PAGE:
And of course I have to mention Sallie. She knew the financial services business, and said, I know this isn’t serving women. Let me tailor it to serve women. Or look at Whitney Wolfe Herd, the founder of Bumble. She was an early employee at Tinder, which was not putting women in the center. Whitney’s exit from Tinder was messy. But she said, I know just enough about this business that I can be really successful in changing it.
Women who have had access to different industries using that access, plus their outsider perspective, to create entirely new solutions is really powerful. And I call these women — like Whitney, like Sallie, like Reese Witherspoon and Sarah Harden — I call them reformers, because they’re reforming industries that were broken for women, and making them work for women.
There’s this concept that ties into this: cultural numbness. I hadn’t ever heard that term before, but I discovered it when I was researching Sallie’s story. I wanted to know why someone with Sallie’s success would put up her hand and say, You guys are doing this wrong, the system is not working. It’s this idea that anyone who is part of a culture is going to become oblivious to the failings of that culture. When you’re in it, you lose sight of the great ethical failings of that environment. But women have traditionally been outsiders. They’re not part of the boys’ club, so they’re less likely to fall prey to cultural numbness.
Some of the arguments you make in your book seem dependent on women being an outgroup. We’ve needed to hone skills like contextual thinking and adaptability and communal leadership, for example, because we weren’t in power and needed to create alternatives to survive. If and when women become part of the status quo — and thus don’t have that imperative anymore — can these qualities still be associated with women in particular?
That’s the heart of what I’m interested in right now. My book is not about biology; these are the ways women have been socialized. And I very much did not want to “other” women. I don’t want to be seen as a female journalist; I’m a journalist. But I also understand that women are 8.5% of Fortune 500 CEOs. I think part of that outsider perspective is about women being in the minority. Women are less likely to fall prey to cultural numbness because they’re in the minority. And the numbers would indicate that we’re talking literally a century before women have equal amounts of power. Post-pandemic, it’s now 130 years.
So it’s sort of a moot point for now?
Yes. But these are ways that women have [historically] behaved. Thinking contextually, pulling on threads, asking tangential questions, trying to understand the forest rather than just honing in on the tree — that’s a typically female way of thinking, and it’s always going to be valuable. Pulling in perspectives from across an organization rather than top-down leadership — that’s about the way women think, not because they’re an outgroup. Women celebrate and express gratitude more than men do, but gratitude is something everyone should be celebrating, because it correlates with long-term, strategic decision-making over short-term gain. I think we’ll all succeed, if men start understanding that they need to lead with those qualities.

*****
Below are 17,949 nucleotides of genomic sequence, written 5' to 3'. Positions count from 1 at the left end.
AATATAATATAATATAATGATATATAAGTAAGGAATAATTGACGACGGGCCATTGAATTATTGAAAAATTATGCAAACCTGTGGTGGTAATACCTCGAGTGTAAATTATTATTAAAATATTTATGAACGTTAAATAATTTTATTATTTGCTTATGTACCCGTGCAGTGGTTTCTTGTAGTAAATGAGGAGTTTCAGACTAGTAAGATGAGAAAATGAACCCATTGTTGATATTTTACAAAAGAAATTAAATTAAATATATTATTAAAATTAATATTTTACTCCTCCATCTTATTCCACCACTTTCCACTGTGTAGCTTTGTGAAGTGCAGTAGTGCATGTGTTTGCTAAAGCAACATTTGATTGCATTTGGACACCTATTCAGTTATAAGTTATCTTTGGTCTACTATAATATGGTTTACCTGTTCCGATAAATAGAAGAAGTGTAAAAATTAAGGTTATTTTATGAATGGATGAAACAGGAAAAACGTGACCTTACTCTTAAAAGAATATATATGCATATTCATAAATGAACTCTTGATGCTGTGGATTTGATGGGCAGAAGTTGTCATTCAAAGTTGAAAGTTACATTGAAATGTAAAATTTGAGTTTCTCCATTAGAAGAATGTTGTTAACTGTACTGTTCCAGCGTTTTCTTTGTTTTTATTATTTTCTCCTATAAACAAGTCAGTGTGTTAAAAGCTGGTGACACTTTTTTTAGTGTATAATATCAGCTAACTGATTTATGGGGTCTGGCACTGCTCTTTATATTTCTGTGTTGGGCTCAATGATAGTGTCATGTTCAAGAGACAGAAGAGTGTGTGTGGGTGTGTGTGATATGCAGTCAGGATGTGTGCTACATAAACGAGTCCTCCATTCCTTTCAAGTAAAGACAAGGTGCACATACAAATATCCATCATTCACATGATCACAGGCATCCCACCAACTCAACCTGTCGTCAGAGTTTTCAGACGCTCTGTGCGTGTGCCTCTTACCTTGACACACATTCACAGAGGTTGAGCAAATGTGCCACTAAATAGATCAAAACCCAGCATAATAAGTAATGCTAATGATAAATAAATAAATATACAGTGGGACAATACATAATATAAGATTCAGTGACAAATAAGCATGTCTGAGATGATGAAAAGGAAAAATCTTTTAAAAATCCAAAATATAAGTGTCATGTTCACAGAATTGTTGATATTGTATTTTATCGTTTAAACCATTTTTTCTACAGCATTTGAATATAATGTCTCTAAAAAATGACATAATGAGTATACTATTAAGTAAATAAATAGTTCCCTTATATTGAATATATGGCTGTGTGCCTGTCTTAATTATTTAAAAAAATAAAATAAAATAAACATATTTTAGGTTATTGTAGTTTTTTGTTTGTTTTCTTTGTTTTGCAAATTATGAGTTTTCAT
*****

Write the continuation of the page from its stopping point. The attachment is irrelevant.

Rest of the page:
You started this book in 2019 and ended up reporting through the pandemic. I’m sure there were plenty of left turns along the way, but did anything radically change about your thesis? Anything come up that you didn’t expect?
My initial thesis was, “Women who have defied the odds are exceptional.” It was pretty straightforward. Then it became, “There are these amazing traits that we should be studying from these female leaders, and look at all this research that explains how valuable these traits are.” I was blown away by the sheer volume of data, supporting how diversity of both gender and race in business is 100% more valuable. I’ve had men question me multiple times, but if you don’t like one of the studies in my book, there are a dozen others that show that diversity is simply better financially. And the fact that it was so indisputable is so shocking, considering how little money goes towards women and people of color. The data shows that it works, but the dollars are not flowing there. The disconnect is so much greater than I ever imagined.
Why do you think that disconnect persists?
Because the data is so rarely gathered in one place. When I dug into the source of that disconnect, I learned about the incredible power of pattern-matching, the perpetuating of the same systems over and over. I came to understand that it’s not malice. Structural systems are really hard to change, and the change happens really slowly. That was overwhelming to me.
But it was also a revelation for me, personally, to be able to reframe all the depressing data about the double standards that women face as ammunition, as a tool. I never anticipated emerging from this with so much more self-confidence. Now, if someone says something to me that’s biased, I’m able to see it as just that, and not related to me, so I can think, Let me ignore that and focus on being productive.
I feel myself getting impostor syndrome, or wondering if it’s OK to admit that I’m nervous, and then I’m like, Wait a second, think about all the data about how employees rate their women leaders’ performance higher than the women leaders rate their own performance. And it’s all incredibly reassuring. I never thought of myself as a leader until I interviewed 120 women leaders. I was like, Wait, we’re all leaders. And none of them were born leaders. I assumed that these women were so amazing, they had to have been born this way.
That sounds like a product of the monomyth that you describe around these iconoclastic male leaders, the Steven Jobses, the Bill Gateses, the Jack Welches. You’re supposed to believe that they were preordained to be exceptional.
Yeah, so I was really surprised when I realized: None of the success stories in my book were like that. When I realized that no one is really born a leader, to me, that meant that maybe I could be more like those who had succeeded. There’s something really leveling about that.